Pete Metzelaars

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Pete Metzelaars
Tight end
Personal information
Date of birth: (1960-05-24) May 24, 1960 (age 54)
Place of birth: Three Rivers, Michigan
Height: 6 ft 7 in (2.01 m) Weight: 254 lb (115 kg)
Career information
High school: Portage (MI) Central
College: Wabash
NFL Draft: 1982 / Round: 3 / Pick: 75
Debuted in 1982 for the Seattle Seahawks
Last played in 1997 for the Detroit Lions
Coaching debut in 2004 (NFL) for the Indianapolis Colts
Career history
 As player:
 As coach:
Career highlights and awards
As player
As coach
Career NFL statistics
Games Played 235
Receiving Yards 3,686
Receiving TDs 29
Stats at pro-football-reference.com
Stats at DatabaseFootball.com

Peter Henry Metzelaars (born May 24, 1960) is a former American football tight end who played for the Seattle Seahawks, Buffalo Bills, Carolina Panthers, and Detroit Lions in a sixteen-year career in the National Football League. Following his playing career, Metzelaars became a coach. Currently, he is the San Diego Chargers tight end coach.

High school and college[edit]

He played high school football at Portage Central High School in Portage, Michigan,[1] and played college football at Wabash College, graduating from Wabash in 1982.[1] While at Wabash, he played for an undefeated football team, while also leading the basketball team to the NCAA Division III national championship as a senior and being named the tournament's Most Outstanding Player. During his senior year he earned Academic All-American honors.[2] In football, he was coached by Stan Parrish.

NFL career[edit]

He was taken in the 3rd round with the 75th pick by Seattle in the 1982 NFL Draft. He played for three seasons in Seattle before being traded to the Bills in 1985. When Jim Kelly joined the Bills in 1986, Metzelaars became a productive part of the offense. He played with the Bills in their 4 Super Bowl losses from 1990–1994, and scored a touchdown in Super Bowl XXVI. Metzelaars' best season was in 1993, when he caught 68 passes for 609 yards and 4 touchdowns.

He was not re-signed by the Bills after the 1994 season. He signed a three year, $2.4 million deal.[3] to play with the Carolina Panthers. He caught the first touchdown pass in Carolina franchise history,[4] but only played one season for them. He finished his career by playing two seasons for the Detroit Lions, starting in 17 of the 31 games he appeared in while splitting time with David Sloan. The Lions offensive coordinator in 1996 was Tom Moore. Metzelaars would go on to work alongside Moore later in their careers.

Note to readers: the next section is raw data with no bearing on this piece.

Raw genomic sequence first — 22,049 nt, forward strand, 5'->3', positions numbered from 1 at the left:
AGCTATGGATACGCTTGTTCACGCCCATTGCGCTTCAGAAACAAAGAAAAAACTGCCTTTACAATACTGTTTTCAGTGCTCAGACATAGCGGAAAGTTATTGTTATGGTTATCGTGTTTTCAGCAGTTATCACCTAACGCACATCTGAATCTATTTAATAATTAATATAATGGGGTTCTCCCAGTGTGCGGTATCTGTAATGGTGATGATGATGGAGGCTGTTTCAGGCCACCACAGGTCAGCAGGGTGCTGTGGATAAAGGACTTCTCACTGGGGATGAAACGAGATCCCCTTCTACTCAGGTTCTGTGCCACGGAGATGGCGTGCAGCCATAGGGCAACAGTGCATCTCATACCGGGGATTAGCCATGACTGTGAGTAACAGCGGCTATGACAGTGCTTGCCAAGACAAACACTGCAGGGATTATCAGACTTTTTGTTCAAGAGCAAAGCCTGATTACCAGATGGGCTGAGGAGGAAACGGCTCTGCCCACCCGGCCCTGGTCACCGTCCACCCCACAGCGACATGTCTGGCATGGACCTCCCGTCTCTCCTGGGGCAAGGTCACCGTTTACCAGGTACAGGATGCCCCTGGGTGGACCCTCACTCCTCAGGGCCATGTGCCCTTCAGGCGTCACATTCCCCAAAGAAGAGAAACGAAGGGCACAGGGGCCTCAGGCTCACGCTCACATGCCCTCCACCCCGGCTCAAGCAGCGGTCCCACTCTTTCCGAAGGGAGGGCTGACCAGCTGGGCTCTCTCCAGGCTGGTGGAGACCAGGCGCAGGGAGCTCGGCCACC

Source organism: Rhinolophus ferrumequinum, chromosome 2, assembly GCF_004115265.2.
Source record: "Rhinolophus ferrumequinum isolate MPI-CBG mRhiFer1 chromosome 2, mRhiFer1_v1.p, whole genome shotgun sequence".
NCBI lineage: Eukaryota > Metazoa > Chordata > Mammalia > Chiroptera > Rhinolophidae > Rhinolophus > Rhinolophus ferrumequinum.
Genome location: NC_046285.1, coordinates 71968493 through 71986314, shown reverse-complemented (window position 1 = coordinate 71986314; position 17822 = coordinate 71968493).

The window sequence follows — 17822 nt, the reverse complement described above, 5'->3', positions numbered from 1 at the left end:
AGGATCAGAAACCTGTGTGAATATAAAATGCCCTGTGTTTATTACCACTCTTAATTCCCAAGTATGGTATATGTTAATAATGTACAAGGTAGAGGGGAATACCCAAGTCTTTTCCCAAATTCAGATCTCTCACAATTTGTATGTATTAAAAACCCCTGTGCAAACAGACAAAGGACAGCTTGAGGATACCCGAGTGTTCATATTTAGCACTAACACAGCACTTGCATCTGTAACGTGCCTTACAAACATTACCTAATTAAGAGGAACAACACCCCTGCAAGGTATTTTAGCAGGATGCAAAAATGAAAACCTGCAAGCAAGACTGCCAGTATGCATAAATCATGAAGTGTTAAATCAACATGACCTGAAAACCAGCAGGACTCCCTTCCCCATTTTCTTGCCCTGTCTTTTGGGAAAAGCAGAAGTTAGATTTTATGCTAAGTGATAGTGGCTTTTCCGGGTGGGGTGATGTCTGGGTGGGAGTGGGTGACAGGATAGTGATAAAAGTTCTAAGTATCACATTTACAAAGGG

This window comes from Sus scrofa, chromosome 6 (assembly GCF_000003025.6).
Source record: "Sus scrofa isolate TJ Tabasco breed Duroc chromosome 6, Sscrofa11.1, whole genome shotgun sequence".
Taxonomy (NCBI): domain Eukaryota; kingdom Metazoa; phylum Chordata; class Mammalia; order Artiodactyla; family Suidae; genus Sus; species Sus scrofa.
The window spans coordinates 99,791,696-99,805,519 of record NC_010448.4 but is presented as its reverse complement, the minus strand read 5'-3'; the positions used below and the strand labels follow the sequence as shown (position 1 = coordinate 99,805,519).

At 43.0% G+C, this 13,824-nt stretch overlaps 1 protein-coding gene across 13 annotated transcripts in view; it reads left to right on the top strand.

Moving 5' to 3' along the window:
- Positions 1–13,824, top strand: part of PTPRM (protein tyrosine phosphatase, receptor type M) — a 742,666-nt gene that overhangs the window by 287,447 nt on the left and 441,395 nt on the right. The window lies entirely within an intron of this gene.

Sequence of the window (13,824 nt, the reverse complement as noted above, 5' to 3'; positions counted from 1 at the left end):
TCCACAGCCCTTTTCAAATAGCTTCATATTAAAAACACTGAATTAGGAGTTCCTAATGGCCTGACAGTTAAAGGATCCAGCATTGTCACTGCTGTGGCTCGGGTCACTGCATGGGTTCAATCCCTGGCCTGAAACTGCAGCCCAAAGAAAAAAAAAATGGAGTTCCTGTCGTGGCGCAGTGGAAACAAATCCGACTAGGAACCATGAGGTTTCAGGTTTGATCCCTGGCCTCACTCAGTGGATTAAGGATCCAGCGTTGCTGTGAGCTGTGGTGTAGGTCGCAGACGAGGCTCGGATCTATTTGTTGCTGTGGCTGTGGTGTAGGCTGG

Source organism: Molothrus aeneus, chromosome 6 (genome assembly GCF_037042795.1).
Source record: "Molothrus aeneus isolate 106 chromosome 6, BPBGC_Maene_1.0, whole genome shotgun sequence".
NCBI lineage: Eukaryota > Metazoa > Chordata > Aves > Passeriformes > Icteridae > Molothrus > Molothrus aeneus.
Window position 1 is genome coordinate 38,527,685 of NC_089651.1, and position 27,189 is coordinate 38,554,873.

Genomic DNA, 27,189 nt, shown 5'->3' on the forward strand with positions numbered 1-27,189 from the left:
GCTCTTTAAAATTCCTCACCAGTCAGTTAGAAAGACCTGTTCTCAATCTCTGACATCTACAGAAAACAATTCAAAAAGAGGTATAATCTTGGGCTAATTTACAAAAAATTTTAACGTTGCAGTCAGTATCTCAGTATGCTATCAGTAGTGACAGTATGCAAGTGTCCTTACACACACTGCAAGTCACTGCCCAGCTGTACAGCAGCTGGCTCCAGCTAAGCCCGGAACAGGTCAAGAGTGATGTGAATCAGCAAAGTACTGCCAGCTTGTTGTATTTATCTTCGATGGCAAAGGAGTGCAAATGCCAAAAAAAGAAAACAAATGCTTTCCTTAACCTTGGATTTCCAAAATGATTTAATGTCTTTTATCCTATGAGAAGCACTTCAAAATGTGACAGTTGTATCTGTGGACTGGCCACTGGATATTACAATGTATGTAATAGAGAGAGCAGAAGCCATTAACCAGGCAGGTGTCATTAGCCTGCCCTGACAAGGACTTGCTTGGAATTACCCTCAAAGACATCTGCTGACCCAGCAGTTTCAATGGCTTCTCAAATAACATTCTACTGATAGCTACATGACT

Metzelaars finished his 16 NFL seasons with 383 receptions for 3,686 yards and 29 touchdowns in 235 games. At the time of his retirement, his 235 games were the most ever played by a tight end in NFL history.

Coaching[edit]

After retiring, Metzelaars moved into the coaching ranks as the offensive coordinator at Charlotte Christian School from 1998-2002. In 2003, Metzelaars joined Wingate University as an assistant offensive coach but also served in NFL Europe with Barcelona during the off-season. He also was an intern with the Indianapolis Colts during their 2003 training camp, assisting with the tight ends under Offensive Coordinator Tom Moore. In 2004, Metzelaars joined the Colts staff full-time as the offensive quality control coach. After reaching four Super Bowls (and failing to win) with the Buffalo Bills as a player, he finally won a ring with the Colts' triumph in Super Bowl XLI.[4] In 2012, Metzelaars joined the Buffalo Bills staff full-time as the tight ends coach. He, along with the entire Bills coaching staff, was dismissed on December 31, 2012. On January 24, 2014 Metzelaars became Tight Ends coach for the San Diego Chargers, replacing Jason Michael who left to be Offensive coordinator at the Tennessee Titans. He was reunited with former Buffalo Bills teammate Frank Reich, who was promoted to be the Chargers' new Offensive coordinator.[5][6][7]

Personal Life[edit]

Metzelaars and his wife, Barbara, have two sons: Anthony and Jonathan.

In 2011 Metzelaars was inducted into the Academic All-American Hall of Fame.[2]

References[edit]

External links[edit]